Without a doubt the work done by the pharmaceutical, biotech, clinical research, drug development industry and the Food and Drug Administration is worthy of this distinction for 2020. What was accomplished is just short of miraculous.
The federal government (FDA) and the corporations cut no corners. I have no doubt that everything was done according to established good clinical principles. What was done was the speeding up of the regulatory processes; decreasing the workflow processing time. Turn around time on data review and decision making was the focus. The researchers and the reviewers of the data had Covid-19 treatments and vaccines at the forefront of their priorities.
The typical time for vaccine development to get approved is 4 years. The first two approved were done within 12 months!! There are several more in development.
We are now beginning to see the impact the vaccine is having in the decline of daily new cases. Many people have now received their second dose.
The United Kingdom began vaccinating their population one week earlier than the US and you can see the impact to their daily new cases as well. This has me very encouraged. I’m hopeful that by Memorial Day, we’ll be back to dining out and meeting in person, traveling to conferences, vacations, etc.
During this Covid-19 Quarantine/Social Distancing, we’ve all seen an increase in the use of virtual meetings, virtual networking via videoconferencing tools. Zoom, Hopin, GoogleMeet, FaceTime, Microsoft Teams, Free Conference Call are ones that I’ve been involved with to-date.
It is very interesting to hear how people are using these tools in a variety of clever ways. That’s the impressive nature of human-kind: creativity, innovation when circumstances impact us.
I know of families having weekly Zoom calls to stay in touch. One includes playing a trivia game on each call, after catching up with everyone. Whoever wins the trivia game controls the questions for the next game. The Hopin (thanks GCPCafe and Nadia Bracken) tool has limits on the number of people who can be on camera at one time, while many more can participate via chat room to interact with the others. This is good for interactive presentations by a few speakers. It also has a one-on-one video networking that I really enjoyed. You’re put into a “room” and are waiting for someone else to enter the “room” and then you see each other and start talking. It felt like meeting someone new at an industry conference reception without all the background noise and distractions.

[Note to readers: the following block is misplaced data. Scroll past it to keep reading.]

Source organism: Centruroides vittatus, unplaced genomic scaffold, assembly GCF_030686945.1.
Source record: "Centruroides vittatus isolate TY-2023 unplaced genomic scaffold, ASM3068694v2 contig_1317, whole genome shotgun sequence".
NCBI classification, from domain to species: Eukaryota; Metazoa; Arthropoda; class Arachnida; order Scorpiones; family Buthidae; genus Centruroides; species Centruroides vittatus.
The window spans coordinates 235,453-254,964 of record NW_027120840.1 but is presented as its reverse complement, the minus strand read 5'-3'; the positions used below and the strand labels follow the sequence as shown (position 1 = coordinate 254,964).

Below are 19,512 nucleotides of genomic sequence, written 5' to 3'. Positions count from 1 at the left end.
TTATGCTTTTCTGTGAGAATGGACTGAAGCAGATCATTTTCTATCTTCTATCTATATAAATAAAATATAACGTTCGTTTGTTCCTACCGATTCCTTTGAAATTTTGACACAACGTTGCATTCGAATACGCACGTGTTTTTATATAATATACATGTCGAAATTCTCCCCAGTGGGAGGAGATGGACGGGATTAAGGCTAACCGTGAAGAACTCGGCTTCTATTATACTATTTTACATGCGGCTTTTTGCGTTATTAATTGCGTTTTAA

I have held four FOCM virtual networking events using both Zoom and GoogleMeet. A friend said, ‘hey you’re the networking guy, you should be doing something during this time of isolation.’ I took it to heart and held events in the evenings on April 16, April 23, April 30 and May 13. Like I do when I would travel (remember that? – airplanes, hotels and rental cars?), I would email everyone I knew in the area to see who could meet up that night for drinks/dinner. So at first I held a FOCM event for the Philadelphia metro area, then for the Raleigh metro area, then the Boston metro area. It was about the April 30 Boston event, that I realized, I was no longer bound by geographic constraints. So the May 13 one was national (I did invite members from Europe, but it would have been 1 a.m. for them).
Attendance was taken, as per FOCM SOP: April 16: Bryan Clayton, Dave Gibboni, Ryan Gibson, Chris McArthur, Chris McCracken, Pete Nieto, Mike Strand
April 23: Mike Burrows, Renee Brown, Brian Horan, Lauren Sherwood, Kate Mulllis (tried)- meeting minutes already published on www.focmnetworking.com/networking
April 30: Paul Bilden, Israel Bocanegra, Mike Burrows, Clint Craun, Scott Freedman, Brian Langin, Dan Weddle, Amy Zastawney Observations: Two people had to exit early to attend other web calls, one for a birthday celebration – perhaps a glimpse of our future; night-time schedules of “virtual” meetings to stay in touch with friends, family and colleagues. I attended a friend’s birthday party on May 2 via Zoom.